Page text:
Singapore has overtaken Japan to become the most competitive economy in Asia, according to a World Economic Forum (WEF) report.
The Global Competitiveness Report (GCR) 2007-2008, which was released yesterday, ranks Singapore at No 7 in the world - an improvement from its eighth spot last year. In contrast, Japan slid from its fifth place last year and is now ranked No 8 in the list of competitive economies. Overall, the United States emerged first, followed by Switzerland and Denmark.
In all, there are another seven Asia-Pacific countries - including South Korea, Hong Kong and Malaysia - that found their way into the top 30. China and India continue to lead the way among large developing economies, WEF said. Several countries in the Middle East and North Africa region are in the upper half of the rankings, led by Israel, Kuwait, Qatar, Tunisia, Saudi Arabia and the United Arab Emirates. In sub-Saharan Africa, only South Africa and Mauritius feature in the top half of the rankings, with several countries at the bottom. In Latin America, Chile is the highest ranked country, followed by Mexico and Costa Rica.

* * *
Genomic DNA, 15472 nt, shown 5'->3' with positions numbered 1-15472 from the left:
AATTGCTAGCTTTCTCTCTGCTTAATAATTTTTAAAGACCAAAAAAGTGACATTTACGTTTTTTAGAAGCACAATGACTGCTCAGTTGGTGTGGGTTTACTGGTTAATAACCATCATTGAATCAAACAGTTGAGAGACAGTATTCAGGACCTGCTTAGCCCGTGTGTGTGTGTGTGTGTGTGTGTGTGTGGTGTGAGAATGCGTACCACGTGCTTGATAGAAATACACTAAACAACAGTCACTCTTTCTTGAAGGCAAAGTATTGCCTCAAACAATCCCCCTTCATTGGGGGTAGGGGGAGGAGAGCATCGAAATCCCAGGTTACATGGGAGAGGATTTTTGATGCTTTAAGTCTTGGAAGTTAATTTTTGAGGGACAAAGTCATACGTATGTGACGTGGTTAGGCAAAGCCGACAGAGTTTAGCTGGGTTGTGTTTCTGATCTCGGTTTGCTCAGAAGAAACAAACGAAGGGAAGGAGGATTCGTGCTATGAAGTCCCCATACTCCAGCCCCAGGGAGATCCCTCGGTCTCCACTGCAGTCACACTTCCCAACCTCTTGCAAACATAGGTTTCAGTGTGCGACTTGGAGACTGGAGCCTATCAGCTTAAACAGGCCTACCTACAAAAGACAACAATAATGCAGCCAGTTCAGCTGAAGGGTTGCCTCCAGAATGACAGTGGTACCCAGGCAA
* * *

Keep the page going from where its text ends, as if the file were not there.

‘The Asia region encompasses the entire gamut in our ranking, from highly competitive countries to the most challenged, drawing an extremely heterogeneous picture with respect to the levels of growth and development achieved in the region,’ said Fiona Paua, head of Strategic Insight Teams at the WEF.
For example, nine Asia-Pacific countries are among the top 30, ‘while Mongolia, Bangladesh, Cambodia, Nepal and Timor-Leste are all positioned at the very bottom of the rankings’, she added.
The rankings are calculated from both publicly available data and the Executive Opinion Survey, a comprehensive annual survey conducted by the World Economic Forum together with its network of partner institutes, including research institutes and business organisations in the countries covered. This year, over 11,000 business leaders were polled in a record 131 countries.
The survey is designed to capture a broad range of factors affecting an economy’s business climate.
The study also includes comprehensive listings of the main strengths and weaknesses of countries, making it possible to identify key priorities for policy reform. ‘Economic policy, especially at the microeconomic level, needs to set priorities that reflect the most important constraints to competitiveness in each country,’ said Michael Porter, professor at Harvard Business School and co-director of the report.
‘The GCR enables countries to move beyond abstract theoretical policy debates and identify the specific tasks ahead of them. In an uncertain global financial environment, it is more important than ever for countries to put into place the fundamentals underpinning economic growth and development.’
Source : Business Times - 1 Nov 2007